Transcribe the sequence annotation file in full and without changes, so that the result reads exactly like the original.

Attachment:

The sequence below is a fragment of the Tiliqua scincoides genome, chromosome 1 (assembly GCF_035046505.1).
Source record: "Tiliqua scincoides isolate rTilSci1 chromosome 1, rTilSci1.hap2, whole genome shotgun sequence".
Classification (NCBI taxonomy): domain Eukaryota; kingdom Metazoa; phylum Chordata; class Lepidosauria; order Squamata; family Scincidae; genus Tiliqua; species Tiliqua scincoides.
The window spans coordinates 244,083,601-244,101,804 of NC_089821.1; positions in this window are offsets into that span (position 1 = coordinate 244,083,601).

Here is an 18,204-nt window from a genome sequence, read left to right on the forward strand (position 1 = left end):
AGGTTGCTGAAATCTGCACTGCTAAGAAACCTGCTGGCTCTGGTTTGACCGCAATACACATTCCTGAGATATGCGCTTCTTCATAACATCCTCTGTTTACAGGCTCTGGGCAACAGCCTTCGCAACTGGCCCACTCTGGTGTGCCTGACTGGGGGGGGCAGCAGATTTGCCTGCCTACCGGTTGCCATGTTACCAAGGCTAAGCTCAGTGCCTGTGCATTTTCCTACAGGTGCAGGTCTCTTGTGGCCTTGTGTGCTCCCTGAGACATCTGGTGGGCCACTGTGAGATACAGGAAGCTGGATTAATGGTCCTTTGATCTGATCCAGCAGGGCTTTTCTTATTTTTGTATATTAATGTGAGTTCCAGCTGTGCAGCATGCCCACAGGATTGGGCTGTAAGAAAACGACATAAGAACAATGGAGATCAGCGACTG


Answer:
The sequence below is a fragment of the Tiliqua scincoides genome, chromosome 1 (assembly GCF_035046505.1).
Source record: "Tiliqua scincoides isolate rTilSci1 chromosome 1, rTilSci1.hap2, whole genome shotgun sequence".
Classification (NCBI taxonomy): domain Eukaryota; kingdom Metazoa; phylum Chordata; class Lepidosauria; order Squamata; family Scincidae; genus Tiliqua; species Tiliqua scincoides.
The window spans coordinates 244,083,601-244,101,804 of NC_089821.1; positions in this window are offsets into that span (position 1 = coordinate 244,083,601).

Here is an 18,204-nt window from a genome sequence, read left to right on the forward strand (position 1 = left end):
AGGTTGCTGAAATCTGCACTGCTAAGAAACCTGCTGGCTCTGGTTTGACCGCAATACACATTCCTGAGATATGCGCTTCTTCATAACATCCTCTGTTTACAGGCTCTGGGCAACAGCCTTCGCAACTGGCCCACTCTGGTGTGCCTGACTGGGGGGGGCAGCAGATTTGCCTGCCTACCGGTTGCCATGTTACCAAGGCTAAGCTCAGTGCCTGTGCATTTTCCTACAGGTGCAGGTCTCTTGTGGCCTTGTGTGCTCCCTGAGACATCTGGTGGGCCACTGTGAGATACAGGAAGCTGGATTAATGGTCCTTTGATCTGATCCAGCAGGGCTTTTCTTATTTTTGTATATTAATGTGAGTTCCAGCTGTGCAGCATGCCCACAGGATTGGGCTGTAAGAAAACGACATAAGAACAATGGAGATCAGCGACTG